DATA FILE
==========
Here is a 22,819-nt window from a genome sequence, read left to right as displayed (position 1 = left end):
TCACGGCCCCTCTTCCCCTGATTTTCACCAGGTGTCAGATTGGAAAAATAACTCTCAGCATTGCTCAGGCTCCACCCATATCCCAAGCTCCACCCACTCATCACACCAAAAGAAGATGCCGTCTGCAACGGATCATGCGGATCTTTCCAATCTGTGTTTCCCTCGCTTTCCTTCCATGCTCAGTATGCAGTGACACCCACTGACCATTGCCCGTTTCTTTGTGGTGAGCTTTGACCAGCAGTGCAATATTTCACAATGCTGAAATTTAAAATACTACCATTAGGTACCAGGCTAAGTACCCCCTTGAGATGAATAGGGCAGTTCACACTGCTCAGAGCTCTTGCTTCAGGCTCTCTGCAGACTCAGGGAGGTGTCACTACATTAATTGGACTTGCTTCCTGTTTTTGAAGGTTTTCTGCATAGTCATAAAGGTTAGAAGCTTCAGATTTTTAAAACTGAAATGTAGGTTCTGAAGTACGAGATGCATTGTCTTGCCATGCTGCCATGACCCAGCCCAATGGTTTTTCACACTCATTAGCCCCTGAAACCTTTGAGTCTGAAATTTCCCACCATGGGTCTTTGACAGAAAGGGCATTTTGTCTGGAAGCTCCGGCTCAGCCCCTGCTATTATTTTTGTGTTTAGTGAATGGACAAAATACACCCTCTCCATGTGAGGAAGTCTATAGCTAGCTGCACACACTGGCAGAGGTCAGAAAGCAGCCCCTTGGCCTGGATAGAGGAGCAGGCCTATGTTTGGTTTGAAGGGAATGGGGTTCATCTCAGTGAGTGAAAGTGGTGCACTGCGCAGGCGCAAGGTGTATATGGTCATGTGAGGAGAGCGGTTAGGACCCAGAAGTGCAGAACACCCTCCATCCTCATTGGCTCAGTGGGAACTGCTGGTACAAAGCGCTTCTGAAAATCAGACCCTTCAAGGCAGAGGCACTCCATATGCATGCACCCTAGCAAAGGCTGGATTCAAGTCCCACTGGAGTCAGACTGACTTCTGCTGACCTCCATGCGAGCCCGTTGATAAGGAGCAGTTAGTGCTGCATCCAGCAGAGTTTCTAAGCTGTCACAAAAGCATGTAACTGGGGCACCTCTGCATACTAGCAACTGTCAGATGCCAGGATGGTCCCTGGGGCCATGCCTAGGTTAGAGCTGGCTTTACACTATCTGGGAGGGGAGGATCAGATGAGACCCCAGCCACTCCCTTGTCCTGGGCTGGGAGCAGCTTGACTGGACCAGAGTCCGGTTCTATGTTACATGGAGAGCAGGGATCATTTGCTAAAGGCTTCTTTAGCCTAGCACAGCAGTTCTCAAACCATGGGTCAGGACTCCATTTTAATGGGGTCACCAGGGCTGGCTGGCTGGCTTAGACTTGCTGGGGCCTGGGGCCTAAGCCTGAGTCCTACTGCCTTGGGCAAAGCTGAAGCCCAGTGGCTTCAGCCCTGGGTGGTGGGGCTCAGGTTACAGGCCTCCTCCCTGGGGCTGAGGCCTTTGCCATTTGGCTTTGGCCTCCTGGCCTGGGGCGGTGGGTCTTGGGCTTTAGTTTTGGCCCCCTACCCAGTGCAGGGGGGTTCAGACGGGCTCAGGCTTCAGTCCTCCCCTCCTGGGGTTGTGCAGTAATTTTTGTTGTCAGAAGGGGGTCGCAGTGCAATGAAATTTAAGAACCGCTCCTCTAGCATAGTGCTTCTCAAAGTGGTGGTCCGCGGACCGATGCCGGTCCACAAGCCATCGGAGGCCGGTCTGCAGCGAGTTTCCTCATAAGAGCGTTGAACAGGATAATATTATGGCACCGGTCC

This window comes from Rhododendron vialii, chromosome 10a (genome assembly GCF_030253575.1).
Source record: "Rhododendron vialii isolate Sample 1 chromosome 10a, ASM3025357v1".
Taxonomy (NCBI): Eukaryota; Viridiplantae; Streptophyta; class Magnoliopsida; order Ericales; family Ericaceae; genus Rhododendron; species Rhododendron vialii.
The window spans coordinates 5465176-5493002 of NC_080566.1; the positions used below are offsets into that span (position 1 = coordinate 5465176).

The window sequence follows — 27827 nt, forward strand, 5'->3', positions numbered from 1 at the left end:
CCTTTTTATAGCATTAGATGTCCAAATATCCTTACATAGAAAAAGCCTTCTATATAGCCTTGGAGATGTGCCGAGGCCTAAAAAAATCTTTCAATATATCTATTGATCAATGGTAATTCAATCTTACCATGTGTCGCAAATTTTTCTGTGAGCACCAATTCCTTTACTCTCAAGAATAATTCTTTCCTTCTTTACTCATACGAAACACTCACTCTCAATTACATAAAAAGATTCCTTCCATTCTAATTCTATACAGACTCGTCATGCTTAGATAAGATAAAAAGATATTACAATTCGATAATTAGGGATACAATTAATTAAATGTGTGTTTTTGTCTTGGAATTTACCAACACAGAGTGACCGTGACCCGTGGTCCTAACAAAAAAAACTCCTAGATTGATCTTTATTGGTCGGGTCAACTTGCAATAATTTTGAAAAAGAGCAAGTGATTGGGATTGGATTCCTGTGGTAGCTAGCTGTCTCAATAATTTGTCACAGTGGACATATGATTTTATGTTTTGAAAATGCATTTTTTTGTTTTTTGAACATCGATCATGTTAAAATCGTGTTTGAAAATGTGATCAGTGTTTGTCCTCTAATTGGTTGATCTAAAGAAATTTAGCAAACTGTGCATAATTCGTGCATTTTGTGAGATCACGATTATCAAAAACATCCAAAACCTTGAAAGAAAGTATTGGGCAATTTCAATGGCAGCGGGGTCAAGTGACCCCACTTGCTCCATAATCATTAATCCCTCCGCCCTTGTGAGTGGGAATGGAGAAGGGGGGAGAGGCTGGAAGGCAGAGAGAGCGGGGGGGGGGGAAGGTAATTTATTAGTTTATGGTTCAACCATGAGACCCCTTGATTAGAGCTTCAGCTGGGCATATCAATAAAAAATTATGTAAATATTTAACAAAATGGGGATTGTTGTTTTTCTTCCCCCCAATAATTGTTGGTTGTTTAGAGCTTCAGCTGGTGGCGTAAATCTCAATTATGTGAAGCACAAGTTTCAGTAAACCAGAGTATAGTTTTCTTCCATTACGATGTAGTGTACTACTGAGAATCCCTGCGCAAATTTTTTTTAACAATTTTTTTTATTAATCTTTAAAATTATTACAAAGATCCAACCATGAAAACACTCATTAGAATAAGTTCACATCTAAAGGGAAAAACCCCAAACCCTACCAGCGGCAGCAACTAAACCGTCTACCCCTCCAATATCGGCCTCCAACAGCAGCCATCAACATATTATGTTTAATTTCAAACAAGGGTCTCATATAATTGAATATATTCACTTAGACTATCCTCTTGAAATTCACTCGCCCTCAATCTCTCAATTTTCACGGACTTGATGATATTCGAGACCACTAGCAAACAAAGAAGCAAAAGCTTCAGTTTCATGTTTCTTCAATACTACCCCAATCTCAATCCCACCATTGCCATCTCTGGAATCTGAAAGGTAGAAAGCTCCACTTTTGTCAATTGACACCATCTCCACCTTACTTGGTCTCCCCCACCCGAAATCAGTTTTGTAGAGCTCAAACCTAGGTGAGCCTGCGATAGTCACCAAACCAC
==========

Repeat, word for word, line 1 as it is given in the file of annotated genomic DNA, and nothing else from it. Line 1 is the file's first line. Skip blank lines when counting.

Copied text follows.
Here is a 22,819-nt window from a genome sequence, read left to right as displayed (position 1 = left end):